Voice of the Legion: The Beast ships; especially prevalent in the case of the Naggarok, constantly switching between a feminine voice and a deep masculine voice, often several times in a single sentence. Justified by the fact that as a biomechanical virus it has no ability to speak per se, so instead it uses bits of chatter acquired during millennia of spacedrift, the content of the ships logs and possibly the memories of its victims.
Wave Motion Gun: Cataclysm's Siege Cannon, which has ungodly range, one-shots most ships over a wide area-of-effect, is spinal mounted to the Command Ship, and capable of devastating one's own fleet if not carefully used. (Yes, you can accidentally blow up your own fleet if one of your ships is in the projectile's line of fire, it's difficult but possible.)
And then Homeworld 2 rolls in with the Progenitor Dreadnaught, Sajuuk, and the Vaygr Battlecruiser, which remarkably does resemble Yamato from Space Cruiser Yamato.
Honorable mention goes to the ion cannon, the primary anti-capital weapon. The smallest ship that can carry it is a frigate, and in that case the entire ship is built around it. Catacylsm's multi-beam frigate, well... those are something else entirely.
Wet Ware CPU: The Mothership and Bentusi tradeships are effectively city-ships run by people/a person (such as Karan Sjet) plugged in, with such ships often being described as extensions of/replacements for one's own body. The Bentusi seem to consider this a stage in a civilisation's development and collectively refer to races that have achieved this feat as "The Unbound".
What Could Have Been: Prominent space RTS developers Stardock and Paradox attempted to obtain the Homeworld rights when they were auctioned off, but were outbid by Gearbox.
What the Hell, Player?: Radio chatter coming from strike craft pilots and capital ship captains has a hint of hesitation or refusal to obey a friendly fire order. The three quotes below are taken from Homeworld 1 and have variations in tone and form, but they are the essential three.
"Uh... target confirmed."
"It's your call... target acquired."
"Friendly target... please check."
Worker Unit: Played straight in Cataclysm, but averted in the other two games where you need separate units for salvage (and, in the first, a separate unit for repair too!).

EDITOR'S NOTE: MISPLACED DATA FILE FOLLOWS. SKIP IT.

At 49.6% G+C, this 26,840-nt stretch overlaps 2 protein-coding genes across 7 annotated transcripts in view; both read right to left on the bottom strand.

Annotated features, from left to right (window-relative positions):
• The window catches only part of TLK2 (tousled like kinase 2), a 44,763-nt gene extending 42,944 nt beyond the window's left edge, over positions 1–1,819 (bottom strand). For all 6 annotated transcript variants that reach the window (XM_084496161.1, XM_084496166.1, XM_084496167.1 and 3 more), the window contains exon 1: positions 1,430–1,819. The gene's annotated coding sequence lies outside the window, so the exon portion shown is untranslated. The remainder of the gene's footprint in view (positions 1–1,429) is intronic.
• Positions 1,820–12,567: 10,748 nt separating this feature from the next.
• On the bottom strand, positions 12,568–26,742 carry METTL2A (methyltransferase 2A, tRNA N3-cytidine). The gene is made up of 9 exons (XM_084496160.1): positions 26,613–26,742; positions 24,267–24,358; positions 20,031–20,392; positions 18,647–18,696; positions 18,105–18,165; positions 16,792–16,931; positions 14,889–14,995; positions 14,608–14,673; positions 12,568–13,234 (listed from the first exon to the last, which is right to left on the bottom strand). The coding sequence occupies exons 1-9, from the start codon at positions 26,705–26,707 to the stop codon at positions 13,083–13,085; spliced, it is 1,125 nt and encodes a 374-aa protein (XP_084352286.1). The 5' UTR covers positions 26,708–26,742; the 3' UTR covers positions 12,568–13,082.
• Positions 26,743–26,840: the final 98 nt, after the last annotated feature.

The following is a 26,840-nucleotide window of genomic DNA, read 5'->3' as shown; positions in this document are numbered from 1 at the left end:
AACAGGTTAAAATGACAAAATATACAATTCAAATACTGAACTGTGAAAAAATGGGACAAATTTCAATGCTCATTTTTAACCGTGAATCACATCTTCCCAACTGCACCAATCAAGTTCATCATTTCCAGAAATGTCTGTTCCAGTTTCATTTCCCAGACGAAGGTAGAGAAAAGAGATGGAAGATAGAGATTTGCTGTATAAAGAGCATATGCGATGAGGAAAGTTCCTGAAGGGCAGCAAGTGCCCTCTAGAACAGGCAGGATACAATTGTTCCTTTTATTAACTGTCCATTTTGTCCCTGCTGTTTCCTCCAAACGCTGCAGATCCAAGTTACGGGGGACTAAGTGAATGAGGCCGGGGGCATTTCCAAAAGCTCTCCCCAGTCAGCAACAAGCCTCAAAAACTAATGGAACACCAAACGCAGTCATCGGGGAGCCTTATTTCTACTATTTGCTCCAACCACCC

You Can't Go Home Again: The first game is all about going home, but the third mission kicks off with your exiled home being obliterated, meaning it's Hiigara or bust.
You Require More Vespene Gas: To build ships you need to mine resources from asteroids or whatever else is minable, often fighting with your enemy to do so. Played fairly straight in HW1, where resources were fairly rare even though you could spend forever mining every last drop at the end of the level. Subverted (probably unintentionally) in the campaign in HW2; since the game simply gives all the resources in the area to you at the end of the level regardless of circumstance, it's rather likely you'll have more money than you'll ever be able to spend by about halfway through the game.
You No Take Candle: Most Beast ships that try to talk speak this way, though how they can send a voiced radio transmission startled Kuun-Lan bridge officers at first; justified by the fact that it assembles its lines from the ship's log recordings and victim memories. The Naggarok however can speak perfectly albeit in a very weird voice.
Beast Command Ship: Kuun-Lan parts! We want beacon brain! Give us data or we take data with your parts!
Fleet Command: What?! How can it be talking to us?
Beast Command Ship: Parts! Do not flee. Come to us. We require knowledge of birthself!
Zerg Rush: In one Homeworld 2 mission, you have to rescue a guy from a space station. If you have a decent or full-sized fleet, expect to see a wave of fighters so huge that it probably outnumbers every fighter you've built in the game combined.
The Kadeshi in Homeworld also rely on Zerg Rush tactics. Their swarmer fighters are small, fast, and abundant, but run out of fuel very quickly.